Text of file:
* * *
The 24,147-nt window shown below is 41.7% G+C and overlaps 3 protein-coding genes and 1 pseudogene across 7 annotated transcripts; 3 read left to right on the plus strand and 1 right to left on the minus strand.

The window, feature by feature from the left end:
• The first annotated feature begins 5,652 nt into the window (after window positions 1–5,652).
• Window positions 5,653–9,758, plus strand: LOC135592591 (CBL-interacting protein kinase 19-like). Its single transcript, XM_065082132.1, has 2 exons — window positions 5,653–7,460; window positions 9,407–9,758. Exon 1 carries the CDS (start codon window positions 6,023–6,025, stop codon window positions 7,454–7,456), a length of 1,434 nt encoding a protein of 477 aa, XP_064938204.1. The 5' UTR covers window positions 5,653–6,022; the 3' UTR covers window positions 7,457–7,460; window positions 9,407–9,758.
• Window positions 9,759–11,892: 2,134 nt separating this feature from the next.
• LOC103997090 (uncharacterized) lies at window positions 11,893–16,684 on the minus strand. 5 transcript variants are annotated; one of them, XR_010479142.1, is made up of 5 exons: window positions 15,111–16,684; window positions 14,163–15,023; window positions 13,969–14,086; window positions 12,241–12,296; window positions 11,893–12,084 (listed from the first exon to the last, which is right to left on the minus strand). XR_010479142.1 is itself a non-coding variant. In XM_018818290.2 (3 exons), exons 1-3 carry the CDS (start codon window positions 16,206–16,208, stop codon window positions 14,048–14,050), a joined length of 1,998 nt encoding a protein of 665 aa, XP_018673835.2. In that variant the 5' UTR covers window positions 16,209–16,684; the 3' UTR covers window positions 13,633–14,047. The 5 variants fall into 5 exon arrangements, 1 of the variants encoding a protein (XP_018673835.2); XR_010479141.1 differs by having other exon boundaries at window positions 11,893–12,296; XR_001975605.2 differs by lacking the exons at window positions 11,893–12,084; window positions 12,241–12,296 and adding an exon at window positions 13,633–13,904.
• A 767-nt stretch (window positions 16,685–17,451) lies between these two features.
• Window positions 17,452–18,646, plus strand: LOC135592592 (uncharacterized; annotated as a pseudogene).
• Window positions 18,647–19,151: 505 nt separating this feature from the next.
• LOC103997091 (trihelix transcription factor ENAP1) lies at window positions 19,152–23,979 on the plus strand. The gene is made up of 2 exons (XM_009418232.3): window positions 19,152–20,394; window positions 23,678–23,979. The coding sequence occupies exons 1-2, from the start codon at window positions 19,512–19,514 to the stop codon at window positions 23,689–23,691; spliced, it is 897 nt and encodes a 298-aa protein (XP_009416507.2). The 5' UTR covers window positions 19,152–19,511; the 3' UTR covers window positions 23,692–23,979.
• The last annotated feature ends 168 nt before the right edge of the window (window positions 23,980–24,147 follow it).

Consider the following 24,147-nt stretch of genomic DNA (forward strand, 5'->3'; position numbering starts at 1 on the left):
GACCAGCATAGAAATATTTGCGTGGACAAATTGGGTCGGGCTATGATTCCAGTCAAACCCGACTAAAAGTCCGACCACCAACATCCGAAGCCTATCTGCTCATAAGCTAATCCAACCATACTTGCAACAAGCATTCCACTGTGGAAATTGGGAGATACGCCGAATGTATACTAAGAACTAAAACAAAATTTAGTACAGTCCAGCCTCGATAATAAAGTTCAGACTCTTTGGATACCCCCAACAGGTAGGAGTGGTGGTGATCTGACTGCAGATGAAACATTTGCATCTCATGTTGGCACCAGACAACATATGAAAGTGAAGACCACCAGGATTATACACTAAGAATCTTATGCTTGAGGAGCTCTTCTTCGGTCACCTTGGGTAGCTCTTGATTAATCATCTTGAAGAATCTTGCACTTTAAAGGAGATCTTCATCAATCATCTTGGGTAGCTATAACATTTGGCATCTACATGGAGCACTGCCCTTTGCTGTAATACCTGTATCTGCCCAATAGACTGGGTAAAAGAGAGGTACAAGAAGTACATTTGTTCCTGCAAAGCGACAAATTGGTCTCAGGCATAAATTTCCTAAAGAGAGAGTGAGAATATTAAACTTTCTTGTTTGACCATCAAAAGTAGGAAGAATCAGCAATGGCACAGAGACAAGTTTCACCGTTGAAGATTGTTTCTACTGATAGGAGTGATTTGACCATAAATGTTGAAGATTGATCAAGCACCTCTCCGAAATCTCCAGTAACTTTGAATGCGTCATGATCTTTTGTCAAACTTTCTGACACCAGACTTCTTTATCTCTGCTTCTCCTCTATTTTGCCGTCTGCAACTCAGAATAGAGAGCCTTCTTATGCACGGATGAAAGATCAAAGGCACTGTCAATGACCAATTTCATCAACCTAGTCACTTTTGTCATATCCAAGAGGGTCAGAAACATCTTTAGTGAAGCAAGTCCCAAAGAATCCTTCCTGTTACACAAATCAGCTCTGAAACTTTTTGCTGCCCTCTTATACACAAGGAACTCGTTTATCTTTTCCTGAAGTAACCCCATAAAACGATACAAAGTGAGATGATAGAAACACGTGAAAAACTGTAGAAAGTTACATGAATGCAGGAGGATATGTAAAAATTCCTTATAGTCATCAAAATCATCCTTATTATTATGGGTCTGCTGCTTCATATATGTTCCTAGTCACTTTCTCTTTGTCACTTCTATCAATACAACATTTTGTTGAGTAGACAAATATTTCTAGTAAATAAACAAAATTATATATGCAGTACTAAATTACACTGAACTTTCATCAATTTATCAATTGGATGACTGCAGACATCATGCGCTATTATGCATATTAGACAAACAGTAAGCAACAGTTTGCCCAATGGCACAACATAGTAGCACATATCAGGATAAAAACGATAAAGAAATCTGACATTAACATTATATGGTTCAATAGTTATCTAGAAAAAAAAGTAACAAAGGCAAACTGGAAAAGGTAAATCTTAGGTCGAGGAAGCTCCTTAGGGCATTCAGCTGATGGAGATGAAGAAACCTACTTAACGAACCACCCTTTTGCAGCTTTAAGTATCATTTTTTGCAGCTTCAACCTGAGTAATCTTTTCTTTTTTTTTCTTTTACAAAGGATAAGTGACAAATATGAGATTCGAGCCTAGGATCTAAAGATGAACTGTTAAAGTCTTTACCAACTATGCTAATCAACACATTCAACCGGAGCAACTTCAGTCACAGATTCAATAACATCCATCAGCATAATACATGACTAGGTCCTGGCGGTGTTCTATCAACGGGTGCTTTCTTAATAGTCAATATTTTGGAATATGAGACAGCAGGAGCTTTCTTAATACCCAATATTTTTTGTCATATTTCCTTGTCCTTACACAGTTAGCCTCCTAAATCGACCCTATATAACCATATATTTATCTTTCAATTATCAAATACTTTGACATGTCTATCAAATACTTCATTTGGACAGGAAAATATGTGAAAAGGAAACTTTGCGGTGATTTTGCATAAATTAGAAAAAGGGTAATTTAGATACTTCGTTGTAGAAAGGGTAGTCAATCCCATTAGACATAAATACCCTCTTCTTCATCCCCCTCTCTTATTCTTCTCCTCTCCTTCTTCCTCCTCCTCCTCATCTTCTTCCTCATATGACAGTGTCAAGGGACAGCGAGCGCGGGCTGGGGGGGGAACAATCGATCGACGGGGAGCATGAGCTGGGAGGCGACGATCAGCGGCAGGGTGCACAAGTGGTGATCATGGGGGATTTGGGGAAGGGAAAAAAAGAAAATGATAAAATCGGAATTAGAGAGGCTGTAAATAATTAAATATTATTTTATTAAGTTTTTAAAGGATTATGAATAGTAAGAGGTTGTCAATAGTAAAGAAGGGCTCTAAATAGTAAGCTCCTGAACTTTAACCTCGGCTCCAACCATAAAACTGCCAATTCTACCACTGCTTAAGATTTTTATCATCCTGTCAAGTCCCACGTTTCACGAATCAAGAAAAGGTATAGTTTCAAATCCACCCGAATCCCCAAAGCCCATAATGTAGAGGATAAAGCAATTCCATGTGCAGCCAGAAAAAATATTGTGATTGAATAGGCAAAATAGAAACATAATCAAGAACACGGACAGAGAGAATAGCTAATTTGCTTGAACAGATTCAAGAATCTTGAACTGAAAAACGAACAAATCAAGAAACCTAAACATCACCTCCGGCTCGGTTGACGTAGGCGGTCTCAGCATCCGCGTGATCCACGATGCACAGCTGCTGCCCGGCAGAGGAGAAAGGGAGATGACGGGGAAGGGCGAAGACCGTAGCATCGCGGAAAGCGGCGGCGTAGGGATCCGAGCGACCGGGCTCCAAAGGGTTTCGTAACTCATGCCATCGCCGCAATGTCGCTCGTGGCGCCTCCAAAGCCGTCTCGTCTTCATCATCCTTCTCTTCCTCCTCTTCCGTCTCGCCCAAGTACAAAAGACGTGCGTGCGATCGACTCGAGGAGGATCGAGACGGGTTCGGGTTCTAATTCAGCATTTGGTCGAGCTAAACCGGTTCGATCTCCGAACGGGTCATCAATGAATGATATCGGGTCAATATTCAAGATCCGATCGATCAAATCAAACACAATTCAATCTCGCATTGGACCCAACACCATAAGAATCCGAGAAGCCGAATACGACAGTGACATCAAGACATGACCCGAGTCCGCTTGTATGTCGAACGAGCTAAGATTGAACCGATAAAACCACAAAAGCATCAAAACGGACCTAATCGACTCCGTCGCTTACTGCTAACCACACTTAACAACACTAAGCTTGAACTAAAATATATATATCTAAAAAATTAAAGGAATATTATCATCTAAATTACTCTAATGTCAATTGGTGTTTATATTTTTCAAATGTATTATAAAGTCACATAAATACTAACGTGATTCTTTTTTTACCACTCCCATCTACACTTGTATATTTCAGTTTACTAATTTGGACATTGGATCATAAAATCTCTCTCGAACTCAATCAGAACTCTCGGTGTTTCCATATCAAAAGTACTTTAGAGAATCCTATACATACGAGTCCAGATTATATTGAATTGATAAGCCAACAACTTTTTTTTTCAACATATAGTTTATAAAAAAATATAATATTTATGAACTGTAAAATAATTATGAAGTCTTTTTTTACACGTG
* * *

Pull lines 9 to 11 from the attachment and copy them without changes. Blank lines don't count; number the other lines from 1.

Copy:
• Window positions 18,647–19,151: 505 nt separating this feature from the next.
• LOC103997091 (trihelix transcription factor ENAP1) lies at window positions 19,152–23,979 on the plus strand. The gene is made up of 2 exons (XM_009418232.3): window positions 19,152–20,394; window positions 23,678–23,979. The coding sequence occupies exons 1-2, from the start codon at window positions 19,512–19,514 to the stop codon at window positions 23,689–23,691; spliced, it is 897 nt and encodes a 298-aa protein (XP_009416507.2). The 5' UTR covers window positions 19,152–19,511; the 3' UTR covers window positions 23,692–23,979.
• The last annotated feature ends 168 nt before the right edge of the window (window positions 23,980–24,147 follow it).